With Bluetooth 5.3, the Motion 300 has an exceptional wireless range. It’s not quite as capable as Soundcore’s claimed 328 feet, but I got about 180 feet line of sight, and there wasn’t a single spot in our house that didn’t get excellent connectivity. That’s much better performance than either the Emberton II or Flip 6.
With Bluetooth Multipoint you can simultaneously connect two devices, and I found it was effortless to move seamlessly from one to the other. Soundcore also supports stereo pairing over Bluetooth as long as you have a second Motion 300, but I wasn’t able to test this feature out.
Soundcore Motion 300: sound quality
The Motion 300 might be a bit beefier than its main rivals, but it puts that extra size to good use when it comes to audio by delivering fuller and more expansive sound than the competition. For its price, it has no equals.
You’re probably going to want to keep the extra bass mode turned on. With that mode in use, the Motion 300 has a very respectable amount of low-end. It doesn’t thump or boom or pound, but it provides enough bass response that things sound natural, not tinny. When it’s turned off, things feel a bit hollow.
The midrange is surprisingly detailed and the highs are very clear. The automatic tuning for the three orientations works. It’s not magical, yet I definitely preferred the sound when it was turned on versus when it was turned off. Of the three positions, you’ll get the best bass response by lying the speaker flat. You’ll get the best stereo separation when it’s sitting upright. And while I can’t really say the vertical position offered any improvement over the other two, it’s a convenient option to have.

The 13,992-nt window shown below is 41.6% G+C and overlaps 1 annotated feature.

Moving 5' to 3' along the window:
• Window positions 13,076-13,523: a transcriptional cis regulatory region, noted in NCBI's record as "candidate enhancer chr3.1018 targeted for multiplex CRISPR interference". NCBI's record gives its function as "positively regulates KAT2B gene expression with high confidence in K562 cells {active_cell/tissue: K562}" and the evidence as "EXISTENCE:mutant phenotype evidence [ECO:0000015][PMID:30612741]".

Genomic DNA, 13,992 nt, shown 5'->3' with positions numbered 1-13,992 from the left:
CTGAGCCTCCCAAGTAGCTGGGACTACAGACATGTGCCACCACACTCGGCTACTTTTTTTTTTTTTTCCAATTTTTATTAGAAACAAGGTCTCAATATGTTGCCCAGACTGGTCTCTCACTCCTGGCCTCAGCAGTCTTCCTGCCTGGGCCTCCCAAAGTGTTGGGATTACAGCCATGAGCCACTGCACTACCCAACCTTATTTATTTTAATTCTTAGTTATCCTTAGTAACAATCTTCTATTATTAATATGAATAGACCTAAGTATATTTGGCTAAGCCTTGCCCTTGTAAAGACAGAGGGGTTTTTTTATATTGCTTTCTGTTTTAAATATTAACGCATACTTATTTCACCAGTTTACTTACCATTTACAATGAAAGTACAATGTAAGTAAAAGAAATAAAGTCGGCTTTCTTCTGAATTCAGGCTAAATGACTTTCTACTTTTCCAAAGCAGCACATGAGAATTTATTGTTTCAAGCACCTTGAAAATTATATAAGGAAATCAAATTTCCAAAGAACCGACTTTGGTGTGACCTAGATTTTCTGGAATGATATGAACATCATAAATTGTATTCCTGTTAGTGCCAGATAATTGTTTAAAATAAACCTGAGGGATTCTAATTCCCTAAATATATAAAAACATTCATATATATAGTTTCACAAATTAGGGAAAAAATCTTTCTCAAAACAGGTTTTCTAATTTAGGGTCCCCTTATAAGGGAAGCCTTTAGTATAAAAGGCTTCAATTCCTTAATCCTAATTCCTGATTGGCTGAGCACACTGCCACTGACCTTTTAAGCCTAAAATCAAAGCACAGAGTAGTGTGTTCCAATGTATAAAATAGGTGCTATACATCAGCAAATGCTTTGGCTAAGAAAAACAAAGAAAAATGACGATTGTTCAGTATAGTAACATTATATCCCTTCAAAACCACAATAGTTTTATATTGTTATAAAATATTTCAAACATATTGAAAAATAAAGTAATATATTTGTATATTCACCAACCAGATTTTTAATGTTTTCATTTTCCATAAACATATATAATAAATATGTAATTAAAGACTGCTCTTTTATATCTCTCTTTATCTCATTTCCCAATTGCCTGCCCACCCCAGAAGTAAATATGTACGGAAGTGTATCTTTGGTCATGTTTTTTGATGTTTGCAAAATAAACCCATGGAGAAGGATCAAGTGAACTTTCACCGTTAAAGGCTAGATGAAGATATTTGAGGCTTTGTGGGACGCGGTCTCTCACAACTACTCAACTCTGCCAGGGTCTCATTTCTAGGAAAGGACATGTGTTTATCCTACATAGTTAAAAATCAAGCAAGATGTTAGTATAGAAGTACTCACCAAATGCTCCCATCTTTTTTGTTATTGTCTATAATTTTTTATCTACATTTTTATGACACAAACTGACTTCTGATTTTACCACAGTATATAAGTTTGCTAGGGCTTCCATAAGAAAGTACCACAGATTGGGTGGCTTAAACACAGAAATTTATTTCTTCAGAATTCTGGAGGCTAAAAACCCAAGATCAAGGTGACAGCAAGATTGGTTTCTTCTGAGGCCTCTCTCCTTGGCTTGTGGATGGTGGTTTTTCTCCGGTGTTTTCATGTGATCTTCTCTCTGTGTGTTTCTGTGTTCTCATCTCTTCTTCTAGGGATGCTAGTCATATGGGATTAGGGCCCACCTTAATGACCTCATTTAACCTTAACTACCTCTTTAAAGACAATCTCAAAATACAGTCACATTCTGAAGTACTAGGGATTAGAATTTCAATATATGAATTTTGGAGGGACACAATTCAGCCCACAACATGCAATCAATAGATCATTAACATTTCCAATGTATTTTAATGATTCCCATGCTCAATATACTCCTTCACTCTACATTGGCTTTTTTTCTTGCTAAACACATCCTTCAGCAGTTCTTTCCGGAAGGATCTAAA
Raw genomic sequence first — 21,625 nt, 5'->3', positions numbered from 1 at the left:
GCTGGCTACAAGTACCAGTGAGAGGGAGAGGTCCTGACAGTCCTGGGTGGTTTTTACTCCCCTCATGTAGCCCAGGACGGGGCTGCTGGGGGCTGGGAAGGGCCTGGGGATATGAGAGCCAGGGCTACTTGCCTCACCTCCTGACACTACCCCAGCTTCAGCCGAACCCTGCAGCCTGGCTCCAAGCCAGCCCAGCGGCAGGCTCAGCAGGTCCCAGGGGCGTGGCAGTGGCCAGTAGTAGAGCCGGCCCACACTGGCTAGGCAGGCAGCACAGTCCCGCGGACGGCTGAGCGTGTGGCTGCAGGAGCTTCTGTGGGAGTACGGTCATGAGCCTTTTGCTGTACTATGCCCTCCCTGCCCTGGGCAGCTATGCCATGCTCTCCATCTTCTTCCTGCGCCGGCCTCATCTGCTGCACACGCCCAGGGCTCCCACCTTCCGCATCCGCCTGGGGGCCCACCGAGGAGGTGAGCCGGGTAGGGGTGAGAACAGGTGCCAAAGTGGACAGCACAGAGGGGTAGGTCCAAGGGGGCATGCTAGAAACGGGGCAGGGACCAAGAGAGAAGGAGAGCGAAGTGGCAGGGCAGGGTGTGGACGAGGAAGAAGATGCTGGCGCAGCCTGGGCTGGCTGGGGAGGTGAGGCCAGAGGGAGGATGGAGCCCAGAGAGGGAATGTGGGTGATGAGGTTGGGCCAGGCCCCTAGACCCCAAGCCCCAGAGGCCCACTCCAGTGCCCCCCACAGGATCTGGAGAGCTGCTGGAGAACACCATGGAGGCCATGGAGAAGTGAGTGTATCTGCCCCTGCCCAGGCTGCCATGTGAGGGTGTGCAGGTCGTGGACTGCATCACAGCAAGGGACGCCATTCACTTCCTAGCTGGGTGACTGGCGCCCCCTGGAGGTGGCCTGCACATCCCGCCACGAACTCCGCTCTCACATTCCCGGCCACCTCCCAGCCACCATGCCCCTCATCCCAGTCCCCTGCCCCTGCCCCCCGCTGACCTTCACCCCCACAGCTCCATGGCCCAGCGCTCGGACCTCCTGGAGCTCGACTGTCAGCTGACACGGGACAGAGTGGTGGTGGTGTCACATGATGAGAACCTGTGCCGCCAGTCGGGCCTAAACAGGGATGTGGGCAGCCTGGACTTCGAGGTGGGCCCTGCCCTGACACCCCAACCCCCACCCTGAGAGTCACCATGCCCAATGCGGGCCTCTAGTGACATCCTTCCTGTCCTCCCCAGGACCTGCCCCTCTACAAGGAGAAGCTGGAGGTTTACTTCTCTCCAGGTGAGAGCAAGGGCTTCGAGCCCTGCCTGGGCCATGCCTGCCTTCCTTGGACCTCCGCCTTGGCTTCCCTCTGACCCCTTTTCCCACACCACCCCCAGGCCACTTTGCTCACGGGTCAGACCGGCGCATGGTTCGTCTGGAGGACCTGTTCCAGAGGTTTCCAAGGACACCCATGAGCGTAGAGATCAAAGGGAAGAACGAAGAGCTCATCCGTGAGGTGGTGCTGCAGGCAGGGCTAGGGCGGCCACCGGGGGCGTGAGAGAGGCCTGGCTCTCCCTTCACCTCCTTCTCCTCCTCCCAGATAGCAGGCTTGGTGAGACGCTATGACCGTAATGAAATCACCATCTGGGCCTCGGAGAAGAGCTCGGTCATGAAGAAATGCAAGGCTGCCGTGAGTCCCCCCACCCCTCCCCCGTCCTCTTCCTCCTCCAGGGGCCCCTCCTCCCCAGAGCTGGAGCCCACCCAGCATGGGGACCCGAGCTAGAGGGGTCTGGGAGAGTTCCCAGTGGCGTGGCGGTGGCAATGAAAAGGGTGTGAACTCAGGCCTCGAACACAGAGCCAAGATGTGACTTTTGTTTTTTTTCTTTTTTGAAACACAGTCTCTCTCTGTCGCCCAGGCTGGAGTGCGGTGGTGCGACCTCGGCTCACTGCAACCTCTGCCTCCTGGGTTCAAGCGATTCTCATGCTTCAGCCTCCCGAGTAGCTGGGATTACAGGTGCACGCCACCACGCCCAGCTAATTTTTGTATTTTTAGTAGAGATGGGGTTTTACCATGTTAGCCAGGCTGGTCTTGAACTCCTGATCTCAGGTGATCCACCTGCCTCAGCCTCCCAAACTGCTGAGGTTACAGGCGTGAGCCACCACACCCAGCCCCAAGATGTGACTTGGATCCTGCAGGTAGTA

It turns out that the Motion 300’s sound quality is most sensitive to volume level. The speaker hits its sweet spot at 50% to 60%. There’s enough volume to easily fill a small space like a kitchen, and everything feels balanced tonally. Once you start pushing into the top 25% of the speaker’s range, the midrange starts to get lost between the lows and highs. Vocals become a bit more harsh, with a tendency toward sibilance (that “s” sound that cymbals and “s”-word vocals can produce).